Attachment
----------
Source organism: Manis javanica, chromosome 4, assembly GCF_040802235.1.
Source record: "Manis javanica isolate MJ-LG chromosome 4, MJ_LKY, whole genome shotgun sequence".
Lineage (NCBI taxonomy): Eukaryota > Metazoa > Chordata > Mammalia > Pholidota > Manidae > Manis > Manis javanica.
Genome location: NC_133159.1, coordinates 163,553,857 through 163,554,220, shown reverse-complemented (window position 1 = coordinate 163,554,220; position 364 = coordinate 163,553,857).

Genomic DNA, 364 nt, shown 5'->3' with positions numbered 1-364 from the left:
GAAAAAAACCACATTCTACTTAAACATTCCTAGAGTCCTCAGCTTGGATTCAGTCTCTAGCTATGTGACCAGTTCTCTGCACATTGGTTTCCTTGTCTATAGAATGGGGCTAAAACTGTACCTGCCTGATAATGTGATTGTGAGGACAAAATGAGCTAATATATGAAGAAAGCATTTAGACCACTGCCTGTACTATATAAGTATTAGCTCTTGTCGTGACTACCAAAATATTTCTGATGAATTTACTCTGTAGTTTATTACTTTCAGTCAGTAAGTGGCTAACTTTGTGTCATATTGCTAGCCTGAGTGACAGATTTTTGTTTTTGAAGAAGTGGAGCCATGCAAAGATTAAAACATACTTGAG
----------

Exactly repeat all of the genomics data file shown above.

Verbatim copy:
Source organism: Manis javanica, chromosome 4, assembly GCF_040802235.1.
Source record: "Manis javanica isolate MJ-LG chromosome 4, MJ_LKY, whole genome shotgun sequence".
Lineage (NCBI taxonomy): Eukaryota > Metazoa > Chordata > Mammalia > Pholidota > Manidae > Manis > Manis javanica.
Genome location: NC_133159.1, coordinates 163,553,857 through 163,554,220, shown reverse-complemented (window position 1 = coordinate 163,554,220; position 364 = coordinate 163,553,857).

Genomic DNA, 364 nt, shown 5'->3' with positions numbered 1-364 from the left:
GAAAAAAACCACATTCTACTTAAACATTCCTAGAGTCCTCAGCTTGGATTCAGTCTCTAGCTATGTGACCAGTTCTCTGCACATTGGTTTCCTTGTCTATAGAATGGGGCTAAAACTGTACCTGCCTGATAATGTGATTGTGAGGACAAAATGAGCTAATATATGAAGAAAGCATTTAGACCACTGCCTGTACTATATAAGTATTAGCTCTTGTCGTGACTACCAAAATATTTCTGATGAATTTACTCTGTAGTTTATTACTTTCAGTCAGTAAGTGGCTAACTTTGTGTCATATTGCTAGCCTGAGTGACAGATTTTTGTTTTTGAAGAAGTGGAGCCATGCAAAGATTAAAACATACTTGAG